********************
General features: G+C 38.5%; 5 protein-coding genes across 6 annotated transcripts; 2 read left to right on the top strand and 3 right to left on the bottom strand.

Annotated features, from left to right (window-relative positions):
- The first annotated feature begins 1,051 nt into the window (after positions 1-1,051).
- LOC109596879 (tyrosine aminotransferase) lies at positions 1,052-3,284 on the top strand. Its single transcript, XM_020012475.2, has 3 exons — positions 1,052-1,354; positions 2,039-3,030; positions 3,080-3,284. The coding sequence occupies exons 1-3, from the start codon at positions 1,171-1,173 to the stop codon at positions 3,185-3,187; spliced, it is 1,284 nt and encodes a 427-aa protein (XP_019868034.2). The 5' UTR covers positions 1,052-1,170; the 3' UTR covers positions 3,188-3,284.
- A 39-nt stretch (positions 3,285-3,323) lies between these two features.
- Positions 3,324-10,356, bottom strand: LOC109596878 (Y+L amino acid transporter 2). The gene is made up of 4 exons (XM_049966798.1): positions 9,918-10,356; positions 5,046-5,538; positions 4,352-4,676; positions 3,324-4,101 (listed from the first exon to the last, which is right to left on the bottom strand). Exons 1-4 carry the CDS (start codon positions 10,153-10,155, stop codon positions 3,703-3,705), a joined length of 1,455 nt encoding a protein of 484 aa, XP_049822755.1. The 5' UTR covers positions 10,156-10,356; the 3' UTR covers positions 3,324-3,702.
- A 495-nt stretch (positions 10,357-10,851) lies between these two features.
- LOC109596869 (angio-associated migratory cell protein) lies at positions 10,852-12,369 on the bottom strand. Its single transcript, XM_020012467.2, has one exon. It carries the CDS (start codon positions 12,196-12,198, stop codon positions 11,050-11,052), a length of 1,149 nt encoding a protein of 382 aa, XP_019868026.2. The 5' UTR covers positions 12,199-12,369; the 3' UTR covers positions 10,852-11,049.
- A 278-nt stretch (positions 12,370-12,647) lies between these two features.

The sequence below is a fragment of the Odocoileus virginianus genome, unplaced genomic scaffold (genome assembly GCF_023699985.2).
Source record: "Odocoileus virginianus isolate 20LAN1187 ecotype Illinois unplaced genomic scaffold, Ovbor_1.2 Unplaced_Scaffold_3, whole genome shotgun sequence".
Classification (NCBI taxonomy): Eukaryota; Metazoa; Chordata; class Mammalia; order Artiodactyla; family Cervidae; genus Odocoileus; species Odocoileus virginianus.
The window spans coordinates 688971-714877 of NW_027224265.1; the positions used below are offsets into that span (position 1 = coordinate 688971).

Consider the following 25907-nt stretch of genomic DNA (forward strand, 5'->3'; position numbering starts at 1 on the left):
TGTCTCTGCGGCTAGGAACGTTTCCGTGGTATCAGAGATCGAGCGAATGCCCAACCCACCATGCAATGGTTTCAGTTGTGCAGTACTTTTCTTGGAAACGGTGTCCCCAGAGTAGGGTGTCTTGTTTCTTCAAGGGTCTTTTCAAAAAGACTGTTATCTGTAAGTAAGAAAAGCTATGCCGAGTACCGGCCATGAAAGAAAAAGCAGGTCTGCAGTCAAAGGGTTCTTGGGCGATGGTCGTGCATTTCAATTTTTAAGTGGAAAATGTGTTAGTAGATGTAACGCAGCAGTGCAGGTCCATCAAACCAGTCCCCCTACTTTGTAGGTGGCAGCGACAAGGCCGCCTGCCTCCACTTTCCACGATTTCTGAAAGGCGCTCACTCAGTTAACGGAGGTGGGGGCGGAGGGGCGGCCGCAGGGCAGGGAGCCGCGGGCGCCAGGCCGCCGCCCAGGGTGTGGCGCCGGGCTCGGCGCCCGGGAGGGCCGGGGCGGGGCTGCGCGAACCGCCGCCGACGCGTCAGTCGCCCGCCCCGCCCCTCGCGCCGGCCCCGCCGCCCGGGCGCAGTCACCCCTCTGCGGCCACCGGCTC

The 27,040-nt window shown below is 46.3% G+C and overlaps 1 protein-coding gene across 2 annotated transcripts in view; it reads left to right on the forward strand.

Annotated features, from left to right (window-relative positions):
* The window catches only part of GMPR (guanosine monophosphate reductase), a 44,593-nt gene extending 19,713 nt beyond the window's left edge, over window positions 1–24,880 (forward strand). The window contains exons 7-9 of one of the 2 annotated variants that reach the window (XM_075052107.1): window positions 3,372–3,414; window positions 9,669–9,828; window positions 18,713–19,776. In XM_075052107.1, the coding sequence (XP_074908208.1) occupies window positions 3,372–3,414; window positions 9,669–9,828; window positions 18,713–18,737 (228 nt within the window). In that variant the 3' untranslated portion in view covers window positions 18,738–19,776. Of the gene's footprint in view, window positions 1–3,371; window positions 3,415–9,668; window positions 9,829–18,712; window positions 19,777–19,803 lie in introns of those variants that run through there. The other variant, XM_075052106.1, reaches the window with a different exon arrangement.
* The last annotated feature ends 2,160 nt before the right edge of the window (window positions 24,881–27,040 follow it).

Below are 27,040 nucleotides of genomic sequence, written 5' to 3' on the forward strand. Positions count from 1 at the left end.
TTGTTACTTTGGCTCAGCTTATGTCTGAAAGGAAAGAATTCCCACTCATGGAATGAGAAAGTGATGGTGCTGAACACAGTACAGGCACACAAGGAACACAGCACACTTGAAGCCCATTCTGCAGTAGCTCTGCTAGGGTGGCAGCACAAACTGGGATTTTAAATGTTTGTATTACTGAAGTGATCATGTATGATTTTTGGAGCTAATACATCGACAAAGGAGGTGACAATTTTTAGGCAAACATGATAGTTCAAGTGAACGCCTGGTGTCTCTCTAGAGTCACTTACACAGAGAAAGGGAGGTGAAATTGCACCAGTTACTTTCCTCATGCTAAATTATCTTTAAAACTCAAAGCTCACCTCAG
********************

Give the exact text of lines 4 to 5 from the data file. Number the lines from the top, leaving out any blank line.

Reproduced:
- LOC109596879 (tyrosine aminotransferase) lies at positions 1,052-3,284 on the top strand. Its single transcript, XM_020012475.2, has 3 exons — positions 1,052-1,354; positions 2,039-3,030; positions 3,080-3,284. The coding sequence occupies exons 1-3, from the start codon at positions 1,171-1,173 to the stop codon at positions 3,185-3,187; spliced, it is 1,284 nt and encodes a 427-aa protein (XP_019868034.2). The 5' UTR covers positions 1,052-1,170; the 3' UTR covers positions 3,188-3,284.
- A 39-nt stretch (positions 3,285-3,323) lies between these two features.